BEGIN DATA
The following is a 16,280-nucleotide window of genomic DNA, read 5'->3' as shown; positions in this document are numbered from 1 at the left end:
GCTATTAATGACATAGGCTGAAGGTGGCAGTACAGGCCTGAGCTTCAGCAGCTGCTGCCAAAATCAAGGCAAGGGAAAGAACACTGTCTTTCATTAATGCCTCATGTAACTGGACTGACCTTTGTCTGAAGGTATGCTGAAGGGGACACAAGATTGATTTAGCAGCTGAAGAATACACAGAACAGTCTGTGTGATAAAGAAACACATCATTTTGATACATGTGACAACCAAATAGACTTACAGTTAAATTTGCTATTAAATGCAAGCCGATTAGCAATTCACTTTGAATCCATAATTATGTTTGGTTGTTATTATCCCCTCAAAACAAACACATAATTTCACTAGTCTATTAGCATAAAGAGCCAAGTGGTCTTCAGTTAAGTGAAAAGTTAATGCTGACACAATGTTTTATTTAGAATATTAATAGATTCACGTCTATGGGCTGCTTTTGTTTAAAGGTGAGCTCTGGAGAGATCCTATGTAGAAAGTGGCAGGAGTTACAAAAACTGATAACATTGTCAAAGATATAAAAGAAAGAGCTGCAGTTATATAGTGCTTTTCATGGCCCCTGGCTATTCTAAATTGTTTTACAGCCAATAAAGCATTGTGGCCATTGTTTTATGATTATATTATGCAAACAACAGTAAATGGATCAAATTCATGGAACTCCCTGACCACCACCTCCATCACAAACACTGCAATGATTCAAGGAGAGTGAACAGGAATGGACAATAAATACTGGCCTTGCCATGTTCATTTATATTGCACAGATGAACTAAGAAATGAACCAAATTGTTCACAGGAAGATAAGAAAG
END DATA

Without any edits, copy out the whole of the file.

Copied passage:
The following is a 16,280-nucleotide window of genomic DNA, read 5'->3' as shown; positions in this document are numbered from 1 at the left end:
GCTATTAATGACATAGGCTGAAGGTGGCAGTACAGGCCTGAGCTTCAGCAGCTGCTGCCAAAATCAAGGCAAGGGAAAGAACACTGTCTTTCATTAATGCCTCATGTAACTGGACTGACCTTTGTCTGAAGGTATGCTGAAGGGGACACAAGATTGATTTAGCAGCTGAAGAATACACAGAACAGTCTGTGTGATAAAGAAACACATCATTTTGATACATGTGACAACCAAATAGACTTACAGTTAAATTTGCTATTAAATGCAAGCCGATTAGCAATTCACTTTGAATCCATAATTATGTTTGGTTGTTATTATCCCCTCAAAACAAACACATAATTTCACTAGTCTATTAGCATAAAGAGCCAAGTGGTCTTCAGTTAAGTGAAAAGTTAATGCTGACACAATGTTTTATTTAGAATATTAATAGATTCACGTCTATGGGCTGCTTTTGTTTAAAGGTGAGCTCTGGAGAGATCCTATGTAGAAAGTGGCAGGAGTTACAAAAACTGATAACATTGTCAAAGATATAAAAGAAAGAGCTGCAGTTATATAGTGCTTTTCATGGCCCCTGGCTATTCTAAATTGTTTTACAGCCAATAAAGCATTGTGGCCATTGTTTTATGATTATATTATGCAAACAACAGTAAATGGATCAAATTCATGGAACTCCCTGACCACCACCTCCATCACAAACACTGCAATGATTCAAGGAGAGTGAACAGGAATGGACAATAAATACTGGCCTTGCCATGTTCATTTATATTGCACAGATGAACTAAGAAATGAACCAAATTGTTCACAGGAAGATAAGAAAG